Irish Penal Reform Trust: Cuts and Crime

In the Irish Penal Reform Trust's Budget Submission 2011 (perhaps "statement" would be better, as "submission" implies there is some sort of deliberative process going on!), we throw another dimension of the current crisis into the mix: the consequences of our budgetary decisions on crime and its associated costs.

Right from the beginning of the crisis and the McCarthy report, all consideration of public expenditure has been conducted in terms of a book-keeping exercise that measures the cost of everything and ignores completely the purpose behind public services. In our submission, we argue that the State's pathological unwillingness to assess the direct consequences of cuts in social spending in terms of increased demands and costs in areas such as criminal justice is at the heart of the problem.

Ultimately crime policy is merely one area where governance and policy have failed in Ireland. But in the context of BudgetJam, we would argue that it has a special place when we come to consider the myth of moral hazard. I don't think we need to point out here how the language of consequence following actions, the war on perceived leniency and the self-righteousness of our elected representatives around issues such as drugs, fine default, road traffic offences lies in stark contrast to their silence on the other crimes which have destroyed our economy.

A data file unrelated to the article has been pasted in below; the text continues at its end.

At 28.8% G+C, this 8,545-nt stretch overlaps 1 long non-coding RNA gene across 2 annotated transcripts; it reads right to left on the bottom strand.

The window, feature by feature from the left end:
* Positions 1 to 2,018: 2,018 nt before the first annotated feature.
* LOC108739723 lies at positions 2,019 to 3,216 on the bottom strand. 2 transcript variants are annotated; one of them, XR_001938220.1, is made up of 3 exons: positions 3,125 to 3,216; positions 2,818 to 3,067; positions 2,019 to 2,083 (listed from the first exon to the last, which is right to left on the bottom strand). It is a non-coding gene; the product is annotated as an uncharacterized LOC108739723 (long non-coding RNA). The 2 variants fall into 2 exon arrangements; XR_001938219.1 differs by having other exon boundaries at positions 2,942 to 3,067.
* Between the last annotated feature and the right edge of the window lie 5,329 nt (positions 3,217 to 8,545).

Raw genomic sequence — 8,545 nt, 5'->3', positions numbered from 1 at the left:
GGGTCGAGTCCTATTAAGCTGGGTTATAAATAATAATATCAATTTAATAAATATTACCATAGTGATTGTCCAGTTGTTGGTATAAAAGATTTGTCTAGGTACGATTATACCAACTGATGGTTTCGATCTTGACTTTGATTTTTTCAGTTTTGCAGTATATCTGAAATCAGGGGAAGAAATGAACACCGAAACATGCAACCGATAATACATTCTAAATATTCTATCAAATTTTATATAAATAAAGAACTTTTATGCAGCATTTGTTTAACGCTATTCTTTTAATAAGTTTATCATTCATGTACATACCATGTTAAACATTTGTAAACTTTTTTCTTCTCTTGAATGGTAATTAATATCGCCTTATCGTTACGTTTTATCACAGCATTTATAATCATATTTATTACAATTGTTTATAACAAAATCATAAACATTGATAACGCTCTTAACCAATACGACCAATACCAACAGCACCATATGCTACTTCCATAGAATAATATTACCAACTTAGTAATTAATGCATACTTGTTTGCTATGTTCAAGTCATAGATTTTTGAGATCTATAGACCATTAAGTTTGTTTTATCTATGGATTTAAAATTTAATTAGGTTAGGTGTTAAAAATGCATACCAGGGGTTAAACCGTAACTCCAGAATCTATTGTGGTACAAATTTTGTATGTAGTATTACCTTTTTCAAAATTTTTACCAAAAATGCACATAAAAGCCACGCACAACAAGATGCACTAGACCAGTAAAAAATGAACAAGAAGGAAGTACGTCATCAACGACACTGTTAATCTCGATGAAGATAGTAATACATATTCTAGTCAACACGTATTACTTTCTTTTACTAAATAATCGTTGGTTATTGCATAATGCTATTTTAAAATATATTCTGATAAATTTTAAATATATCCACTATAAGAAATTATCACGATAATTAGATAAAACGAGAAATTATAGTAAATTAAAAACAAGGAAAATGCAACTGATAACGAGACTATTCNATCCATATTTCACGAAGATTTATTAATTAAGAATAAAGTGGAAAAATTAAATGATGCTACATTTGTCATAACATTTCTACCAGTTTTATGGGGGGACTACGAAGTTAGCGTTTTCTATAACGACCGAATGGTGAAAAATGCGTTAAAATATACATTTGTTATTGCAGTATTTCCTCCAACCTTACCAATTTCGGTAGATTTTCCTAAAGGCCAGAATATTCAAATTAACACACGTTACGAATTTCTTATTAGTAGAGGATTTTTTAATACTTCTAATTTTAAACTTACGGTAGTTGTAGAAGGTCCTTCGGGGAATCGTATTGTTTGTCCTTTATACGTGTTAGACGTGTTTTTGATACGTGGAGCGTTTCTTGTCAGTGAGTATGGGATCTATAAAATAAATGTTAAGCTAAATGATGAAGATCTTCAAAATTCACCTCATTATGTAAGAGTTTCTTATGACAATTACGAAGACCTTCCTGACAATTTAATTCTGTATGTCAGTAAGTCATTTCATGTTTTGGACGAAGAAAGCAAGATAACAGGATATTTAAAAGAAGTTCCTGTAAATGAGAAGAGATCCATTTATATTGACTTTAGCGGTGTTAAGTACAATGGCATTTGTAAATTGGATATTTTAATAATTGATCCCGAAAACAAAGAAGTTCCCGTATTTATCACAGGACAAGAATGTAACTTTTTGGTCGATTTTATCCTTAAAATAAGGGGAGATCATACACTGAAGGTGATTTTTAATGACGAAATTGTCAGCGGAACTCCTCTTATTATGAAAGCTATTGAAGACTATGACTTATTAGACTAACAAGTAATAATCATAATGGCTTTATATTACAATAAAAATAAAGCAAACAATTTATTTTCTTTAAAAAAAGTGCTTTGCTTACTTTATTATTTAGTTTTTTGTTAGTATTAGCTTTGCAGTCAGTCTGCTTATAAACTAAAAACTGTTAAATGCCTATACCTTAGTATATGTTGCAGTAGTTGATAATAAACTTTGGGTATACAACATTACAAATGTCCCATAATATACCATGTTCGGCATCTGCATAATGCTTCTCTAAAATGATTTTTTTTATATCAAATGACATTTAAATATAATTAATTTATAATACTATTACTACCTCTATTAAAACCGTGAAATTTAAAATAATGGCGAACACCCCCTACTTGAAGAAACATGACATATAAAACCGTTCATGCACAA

The legitimacy of the justice system is already at breaking point. If we believe that the law should punish on the basis of pre-meditation of action and social harm caused, then we need to have a major re-think on where our current policies of imprisoning more and more of the poor in our society are going to take us. In this regard, policies that exacerbate marginalisation and policies that retain harsh punishments for the consequences of that marginalisation are two sides of the same coin.

Liam Herrick is Executive Director of the Irish Penal Reform Trust.